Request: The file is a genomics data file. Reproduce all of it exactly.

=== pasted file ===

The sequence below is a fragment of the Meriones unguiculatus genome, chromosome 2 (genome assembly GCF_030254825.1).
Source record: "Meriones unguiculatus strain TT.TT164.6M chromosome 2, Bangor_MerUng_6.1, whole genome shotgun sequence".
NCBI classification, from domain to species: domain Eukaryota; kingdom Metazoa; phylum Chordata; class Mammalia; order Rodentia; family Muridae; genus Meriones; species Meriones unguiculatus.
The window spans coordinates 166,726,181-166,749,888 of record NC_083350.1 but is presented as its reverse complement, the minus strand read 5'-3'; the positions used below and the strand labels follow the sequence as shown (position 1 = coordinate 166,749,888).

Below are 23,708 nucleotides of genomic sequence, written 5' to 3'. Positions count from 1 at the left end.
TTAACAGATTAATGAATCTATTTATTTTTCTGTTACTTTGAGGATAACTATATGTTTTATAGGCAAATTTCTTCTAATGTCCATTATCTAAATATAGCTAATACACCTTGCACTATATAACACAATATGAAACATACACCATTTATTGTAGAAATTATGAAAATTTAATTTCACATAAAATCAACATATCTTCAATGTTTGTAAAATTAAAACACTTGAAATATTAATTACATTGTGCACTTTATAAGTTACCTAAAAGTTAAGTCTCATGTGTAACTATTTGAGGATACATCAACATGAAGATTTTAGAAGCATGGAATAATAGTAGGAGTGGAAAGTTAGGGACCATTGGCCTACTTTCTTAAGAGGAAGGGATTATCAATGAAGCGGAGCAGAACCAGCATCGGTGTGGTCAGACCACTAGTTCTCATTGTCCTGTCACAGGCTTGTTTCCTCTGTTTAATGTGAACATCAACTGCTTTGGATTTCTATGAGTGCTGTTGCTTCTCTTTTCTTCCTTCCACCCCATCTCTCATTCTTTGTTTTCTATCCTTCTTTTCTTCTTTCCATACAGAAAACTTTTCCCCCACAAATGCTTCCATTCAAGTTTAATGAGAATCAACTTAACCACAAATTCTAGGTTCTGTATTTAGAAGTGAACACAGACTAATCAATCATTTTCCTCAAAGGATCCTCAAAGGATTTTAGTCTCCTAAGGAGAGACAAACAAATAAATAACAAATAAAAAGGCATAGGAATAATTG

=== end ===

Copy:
The sequence below is a fragment of the Meriones unguiculatus genome, chromosome 2 (genome assembly GCF_030254825.1).
Source record: "Meriones unguiculatus strain TT.TT164.6M chromosome 2, Bangor_MerUng_6.1, whole genome shotgun sequence".
NCBI classification, from domain to species: domain Eukaryota; kingdom Metazoa; phylum Chordata; class Mammalia; order Rodentia; family Muridae; genus Meriones; species Meriones unguiculatus.
The window spans coordinates 166,726,181-166,749,888 of record NC_083350.1 but is presented as its reverse complement, the minus strand read 5'-3'; the positions used below and the strand labels follow the sequence as shown (position 1 = coordinate 166,749,888).

Below are 23,708 nucleotides of genomic sequence, written 5' to 3'. Positions count from 1 at the left end.
TTAACAGATTAATGAATCTATTTATTTTTCTGTTACTTTGAGGATAACTATATGTTTTATAGGCAAATTTCTTCTAATGTCCATTATCTAAATATAGCTAATACACCTTGCACTATATAACACAATATGAAACATACACCATTTATTGTAGAAATTATGAAAATTTAATTTCACATAAAATCAACATATCTTCAATGTTTGTAAAATTAAAACACTTGAAATATTAATTACATTGTGCACTTTATAAGTTACCTAAAAGTTAAGTCTCATGTGTAACTATTTGAGGATACATCAACATGAAGATTTTAGAAGCATGGAATAATAGTAGGAGTGGAAAGTTAGGGACCATTGGCCTACTTTCTTAAGAGGAAGGGATTATCAATGAAGCGGAGCAGAACCAGCATCGGTGTGGTCAGACCACTAGTTCTCATTGTCCTGTCACAGGCTTGTTTCCTCTGTTTAATGTGAACATCAACTGCTTTGGATTTCTATGAGTGCTGTTGCTTCTCTTTTCTTCCTTCCACCCCATCTCTCATTCTTTGTTTTCTATCCTTCTTTTCTTCTTTCCATACAGAAAACTTTTCCCCCACAAATGCTTCCATTCAAGTTTAATGAGAATCAACTTAACCACAAATTCTAGGTTCTGTATTTAGAAGTGAACACAGACTAATCAATCATTTTCCTCAAAGGATCCTCAAAGGATTTTAGTCTCCTAAGGAGAGACAAACAAATAAATAACAAATAAAAAGGCATAGGAATAATTG